Tip of the Week #94
Go to the Prior Tip Jack:
Straight from the Gut
Fooled by Randomness: The Hidden Role of Chance in the
Markets and in Life
Go to the Next Tip Markets, Mobs & Mayhem
by Robert Menschel
Return to MaxValue Home Page
by Nassim Nicholas Taleb, 2001, TEXERE Publishing Ltd, London and NY, hardback,
203 pages, ISBN 1-58799-071-7, US$27.95.
People tend to underestimate randomness. Nassim Taleb has made a
good living in trading options, betting on rare events that are sometimes
under-priced in the market. The book takes the reader on a philosophical
and somewhat auto-biographical tour of the author's thinking about risk.
Anecdotes abound where people have mistaken fundamental concepts in probability
- Excellent performance or track records are often insignificant
statistically. Traders and mutual funds that claim great performance
can be explained by "survivorship bias," where only the good ones
are left. People often mistake luck for skill.
- The rule of pecking order (p. 20): People prefer to make $70,000
while others around them are making $60,000 than to make $80,000 when others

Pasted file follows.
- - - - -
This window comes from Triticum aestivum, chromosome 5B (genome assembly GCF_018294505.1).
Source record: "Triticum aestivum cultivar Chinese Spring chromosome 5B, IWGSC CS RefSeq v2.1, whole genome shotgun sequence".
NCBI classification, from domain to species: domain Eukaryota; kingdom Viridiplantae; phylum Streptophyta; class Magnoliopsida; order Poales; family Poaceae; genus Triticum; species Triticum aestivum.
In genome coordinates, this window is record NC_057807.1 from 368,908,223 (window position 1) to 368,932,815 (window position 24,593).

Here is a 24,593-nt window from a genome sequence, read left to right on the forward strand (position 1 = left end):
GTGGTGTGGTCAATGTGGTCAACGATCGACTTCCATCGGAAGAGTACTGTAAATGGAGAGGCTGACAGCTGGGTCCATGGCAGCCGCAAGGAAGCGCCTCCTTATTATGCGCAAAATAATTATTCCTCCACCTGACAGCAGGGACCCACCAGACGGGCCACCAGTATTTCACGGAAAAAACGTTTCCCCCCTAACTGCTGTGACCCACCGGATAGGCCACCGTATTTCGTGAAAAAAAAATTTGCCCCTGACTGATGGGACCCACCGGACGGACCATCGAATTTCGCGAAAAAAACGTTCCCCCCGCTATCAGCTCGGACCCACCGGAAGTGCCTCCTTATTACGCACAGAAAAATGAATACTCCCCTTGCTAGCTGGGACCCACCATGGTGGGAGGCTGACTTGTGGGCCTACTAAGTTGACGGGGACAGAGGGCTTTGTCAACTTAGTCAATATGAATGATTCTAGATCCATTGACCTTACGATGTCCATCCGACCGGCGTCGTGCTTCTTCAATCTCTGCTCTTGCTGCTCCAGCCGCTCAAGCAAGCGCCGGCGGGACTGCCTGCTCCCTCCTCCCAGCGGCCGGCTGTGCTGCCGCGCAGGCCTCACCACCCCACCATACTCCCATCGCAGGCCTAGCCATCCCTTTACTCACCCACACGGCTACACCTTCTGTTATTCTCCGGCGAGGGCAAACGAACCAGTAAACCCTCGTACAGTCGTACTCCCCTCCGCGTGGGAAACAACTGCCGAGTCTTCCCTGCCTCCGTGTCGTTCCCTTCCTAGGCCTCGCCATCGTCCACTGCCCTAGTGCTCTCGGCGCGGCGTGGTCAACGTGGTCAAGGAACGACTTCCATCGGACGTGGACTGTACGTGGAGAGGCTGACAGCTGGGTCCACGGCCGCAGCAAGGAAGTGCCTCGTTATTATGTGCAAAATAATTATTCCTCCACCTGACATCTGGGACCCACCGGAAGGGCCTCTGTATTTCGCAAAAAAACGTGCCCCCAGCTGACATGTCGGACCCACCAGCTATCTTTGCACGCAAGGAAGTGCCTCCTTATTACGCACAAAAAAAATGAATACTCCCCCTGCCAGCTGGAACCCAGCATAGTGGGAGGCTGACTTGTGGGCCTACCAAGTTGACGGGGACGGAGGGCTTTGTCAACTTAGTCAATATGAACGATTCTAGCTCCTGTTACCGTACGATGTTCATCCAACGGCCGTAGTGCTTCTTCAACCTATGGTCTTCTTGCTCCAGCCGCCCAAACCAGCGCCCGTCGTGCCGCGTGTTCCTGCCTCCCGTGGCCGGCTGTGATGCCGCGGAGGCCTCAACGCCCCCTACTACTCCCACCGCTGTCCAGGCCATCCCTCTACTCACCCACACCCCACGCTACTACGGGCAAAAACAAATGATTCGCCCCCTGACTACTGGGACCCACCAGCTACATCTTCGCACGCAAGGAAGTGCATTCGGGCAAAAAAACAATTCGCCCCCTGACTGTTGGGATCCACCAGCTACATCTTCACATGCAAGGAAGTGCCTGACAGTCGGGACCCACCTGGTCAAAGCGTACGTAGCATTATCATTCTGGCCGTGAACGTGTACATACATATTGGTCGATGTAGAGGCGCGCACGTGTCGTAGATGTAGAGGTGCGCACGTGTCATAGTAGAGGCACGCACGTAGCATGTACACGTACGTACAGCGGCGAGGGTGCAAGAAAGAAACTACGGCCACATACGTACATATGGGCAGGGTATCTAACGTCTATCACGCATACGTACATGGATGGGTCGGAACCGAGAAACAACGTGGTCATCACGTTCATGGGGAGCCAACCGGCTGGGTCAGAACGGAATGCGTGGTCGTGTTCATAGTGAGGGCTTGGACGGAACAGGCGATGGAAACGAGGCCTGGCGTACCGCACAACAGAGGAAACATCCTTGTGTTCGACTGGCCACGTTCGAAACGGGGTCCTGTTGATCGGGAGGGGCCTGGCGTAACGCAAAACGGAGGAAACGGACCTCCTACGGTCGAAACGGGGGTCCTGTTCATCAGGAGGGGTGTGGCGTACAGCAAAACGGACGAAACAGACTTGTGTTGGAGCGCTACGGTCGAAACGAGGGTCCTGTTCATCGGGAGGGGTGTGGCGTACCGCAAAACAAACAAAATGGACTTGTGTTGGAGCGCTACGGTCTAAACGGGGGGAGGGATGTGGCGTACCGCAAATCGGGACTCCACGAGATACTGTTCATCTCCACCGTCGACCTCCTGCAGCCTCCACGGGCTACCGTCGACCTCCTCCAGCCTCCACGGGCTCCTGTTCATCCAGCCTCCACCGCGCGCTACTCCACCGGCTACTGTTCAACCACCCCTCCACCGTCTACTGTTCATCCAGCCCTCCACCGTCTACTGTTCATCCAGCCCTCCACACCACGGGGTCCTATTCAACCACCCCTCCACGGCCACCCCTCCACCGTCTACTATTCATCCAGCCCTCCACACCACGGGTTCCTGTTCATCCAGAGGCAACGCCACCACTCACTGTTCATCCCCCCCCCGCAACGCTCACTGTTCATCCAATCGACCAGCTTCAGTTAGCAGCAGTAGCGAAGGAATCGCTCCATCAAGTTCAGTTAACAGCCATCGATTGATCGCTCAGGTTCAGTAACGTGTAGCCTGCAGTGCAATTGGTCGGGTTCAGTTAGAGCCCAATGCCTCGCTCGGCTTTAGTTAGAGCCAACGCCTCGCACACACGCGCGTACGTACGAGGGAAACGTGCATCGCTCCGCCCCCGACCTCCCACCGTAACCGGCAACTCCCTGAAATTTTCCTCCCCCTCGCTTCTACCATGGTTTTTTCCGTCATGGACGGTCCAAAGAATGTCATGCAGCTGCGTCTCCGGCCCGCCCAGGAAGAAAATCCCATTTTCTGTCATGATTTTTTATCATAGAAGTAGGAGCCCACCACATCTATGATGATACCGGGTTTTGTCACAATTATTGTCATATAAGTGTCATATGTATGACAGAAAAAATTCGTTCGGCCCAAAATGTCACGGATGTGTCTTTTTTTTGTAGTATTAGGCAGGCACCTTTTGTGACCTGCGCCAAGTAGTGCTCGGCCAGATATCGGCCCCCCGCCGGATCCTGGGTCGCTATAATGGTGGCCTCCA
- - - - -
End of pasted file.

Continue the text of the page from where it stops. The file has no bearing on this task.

around them are making $90,000 [this finding attributed to psychologists
Kahneman and Teversky]. Also, "there is a difference between
wealth reached from above and wealth reached from below. The
road from $16 million to $1 million is not as pleasant as the one from 0 to
$1 million." (p. 77)
- Most traders seem unaware of the "blow up" or "black
swan" problem. You can be making money well enough for a long
time, then suddenly things go horribly wrong. The outlier event can
put you out of business or end a career.
- Because of emotionally weighing bad outcomes more heavily than good
outcomes, most investors would feel better to rarely examine their
portfolio. Check account statements only monthly or, better,
yearly. There is lots of noise that is not meaningful. With
about the same number of good and bad weeks, days, and hours, most investors
tracking their stocks end up feeling poorly.
- When examining two events, we have a tendency to form opinions about
relationships. We have a bias toward seeing patterns where perhaps
none exist. "Scientists know that it is emotionally harder to
reject a hypothesis than to accept it. (p. 179)
Despite that he wrote this book, Taleb's wish is for investors in
general to remain fools of randomness so he can trade against them (p. 39).
This book is short on quantitative methods and long on philosophy.
Taleb does manage to explain quite a few ideas , woven into the many stories in
the book. I enjoyed the book and recommend it.
From the dustjacket: "I really like this book. We need
a book like this, that helps us deal with our hard-wired human tendency to
underestimate randomness. It is fun to read, refreshingly
independently-minded and at the same time playful." Robert
Shiller, Yale University, author of Irrational Exuberance.
John Schuyler, October 2002.
Copyright © 2002 by John R. Schuyler. All rights reserved. Permission to copy with
reproduction of this notice.